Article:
I suppose it is a nice point to debate what we mean by nothing............
  10. Write4U Valued Senior Member

    I have always preferred to phrase it this way; Space is a permittive condition which allows EM waves to travel, but no faster than the speed of light, because that is the fastest possible speed which space allows for explication of something from an implicate state to a state of reality. QM.
  11. keith prosser Registered Member

    It seems to me that you want to resurrect 'ether'! You also mix it with the Higgs field which is the source of mass and, hence, gravity. How I wish I understood any of this stuff, but my fascination is greater than my knowledge!
  12. Seattle Valued Senior Member

    The strong force is the source of most of the gravity that we observe. Probably 2% comes from the Higgs field.
  13. NotEinstein Valued Senior Member

    What do you mean by that? Both gravity and the strong force are completely different fundamental forces.

    Source please.
  14. NotEinstein Valued Senior Member

    Please give the definition of "condition" you are using. It seems that you are suggesting that space is a purely abstract concept.
  15. Write4U Valued Senior Member

    Not really, it's a simple and straight forward generic definition.

    condition, noun,

    1. the state of something, especially with regard to its appearance, quality, or working order.
    "the wiring is in good condition"
    synonyms: state, shape, order


    2. something essential to the appearance or occurrence of something else : prerequisite:
    such as
    a : an environmental requirement
    • Available oxygen is an essential condition for animal life.

    3. A situation that must exist before something else is possible or permitted.


    4. a restricting, limiting, or modifying circumstance: It can happen only under certain conditions
    1. a circumstance indispensable to some result; prerequisite; that on which something else is contingent: conditions of acceptance.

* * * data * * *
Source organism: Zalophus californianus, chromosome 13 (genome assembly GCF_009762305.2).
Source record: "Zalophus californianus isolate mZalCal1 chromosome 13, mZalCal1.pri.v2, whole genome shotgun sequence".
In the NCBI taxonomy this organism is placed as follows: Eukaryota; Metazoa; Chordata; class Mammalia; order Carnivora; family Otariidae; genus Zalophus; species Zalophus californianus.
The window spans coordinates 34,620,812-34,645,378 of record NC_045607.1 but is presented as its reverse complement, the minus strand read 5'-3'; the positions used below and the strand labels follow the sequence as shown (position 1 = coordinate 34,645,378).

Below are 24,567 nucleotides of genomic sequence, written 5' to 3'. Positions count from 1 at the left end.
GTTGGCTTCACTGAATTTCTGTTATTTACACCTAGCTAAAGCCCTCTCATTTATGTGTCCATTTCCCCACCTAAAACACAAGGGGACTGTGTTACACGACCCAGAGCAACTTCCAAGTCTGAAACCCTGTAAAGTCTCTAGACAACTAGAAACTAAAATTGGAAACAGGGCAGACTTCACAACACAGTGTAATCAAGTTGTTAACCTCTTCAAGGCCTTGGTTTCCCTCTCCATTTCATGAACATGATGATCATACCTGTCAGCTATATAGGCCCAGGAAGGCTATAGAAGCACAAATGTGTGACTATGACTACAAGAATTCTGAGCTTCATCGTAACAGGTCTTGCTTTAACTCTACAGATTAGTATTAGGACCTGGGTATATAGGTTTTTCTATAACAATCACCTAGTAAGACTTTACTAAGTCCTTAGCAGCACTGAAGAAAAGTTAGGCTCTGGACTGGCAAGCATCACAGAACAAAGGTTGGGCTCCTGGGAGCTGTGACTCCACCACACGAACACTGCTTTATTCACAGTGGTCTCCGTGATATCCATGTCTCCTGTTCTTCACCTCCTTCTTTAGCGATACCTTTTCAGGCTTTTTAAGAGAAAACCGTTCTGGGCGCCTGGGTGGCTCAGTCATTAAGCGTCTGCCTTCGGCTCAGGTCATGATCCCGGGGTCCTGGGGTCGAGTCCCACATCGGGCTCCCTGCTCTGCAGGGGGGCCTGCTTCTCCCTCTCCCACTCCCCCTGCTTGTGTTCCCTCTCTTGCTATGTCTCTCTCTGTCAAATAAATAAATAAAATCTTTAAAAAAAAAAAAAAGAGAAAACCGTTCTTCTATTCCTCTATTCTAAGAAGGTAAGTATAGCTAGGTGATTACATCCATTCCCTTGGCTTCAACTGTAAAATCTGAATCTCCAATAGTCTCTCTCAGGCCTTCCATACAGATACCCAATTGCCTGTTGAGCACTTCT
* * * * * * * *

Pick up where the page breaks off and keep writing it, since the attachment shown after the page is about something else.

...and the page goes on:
2. Usually conditions. Existing circumstances:

    As far as the ability to become reality being restricted by the speed of light is IMO proven during the "inflationary epoch" which occurred at FTL. But of course space did not yet exist, as it was being created during that very short time.

    Before then there was only a "permittive condition" without any physical restricions.
    Space is a permittive condition, but which poses certain restrictions on its permissions.

    This may seem vague and undefined, but I am trying to establish a reasonable foundation from which other fundamental properties may be gleaned in a hierarchical ordering of the permissions and restrictions in the ordering pattern we call spacetime.
    Last edited: Aug 4, 2018
  16. NotEinstein Valued Senior Member

    1) "space" is the "state of something";
    2) "space" is essential to "something else";
    3) "space" is a "situation";
    4) "space" is a "circumstance".

    Taking all these together, it suggests that I was right even though you just answered "not really". Do you consider space to be more than merely a "permittive condition" (which we now know to be a just a "condition", due to your definition 3)?
  17. Seattle Valued Senior Member

    Yes, they are both one of the 4 fundamental forces. The reference was to the Higgs field. It does contribute to mass but it's not what gives most of the mass to what we observe around us.

    That comes from the strong force binding the kinetic energy in the nucleus of an atom. That energy (remember E=MC2) is where most of our observable mass comes from and not from the Higgs. That's just because that bound energy in an atom is much more than the mass provided by the Higgs field.

    As far as a link or a source...you can find one easily enough. This is not something controversial that is only found on wacko sites. Pick any mainstream source of your choosing.
    Last edited: Aug 4, 2018
  18. NotEinstein Valued Senior Member

    Ah, OK, I thought you were suggesting the strong force directly contributes to the gravitational force, but you meant that the strong interaction contributes to the energy, thus to spacetime curvature, which is gravity. Got it.

    Can you please still point me to a source for your claim that most of the contributions to gravity come from the strong interaction, while 2% probably comes from the Higgs field?
  19. Seattle Valued Senior Member

    I'm talking about mass. You are talking about gravity. It's semantics but just to be clear...
  20. keith prosser Registered Member

  21. NotEinstein Valued Senior Member

    No, you were talking about gravity:
    And what about that source?
  22. Seattle Valued Senior Member

    Anything other than this was a typo. I was (and am) talking about mass.
  23. NotEinstein Valued Senior Member

    Your video says 21 grams is caused by the Higgs mechanism, and Seattle says that's about 2%. Are you claiming the average person weighs about 1 kilogram?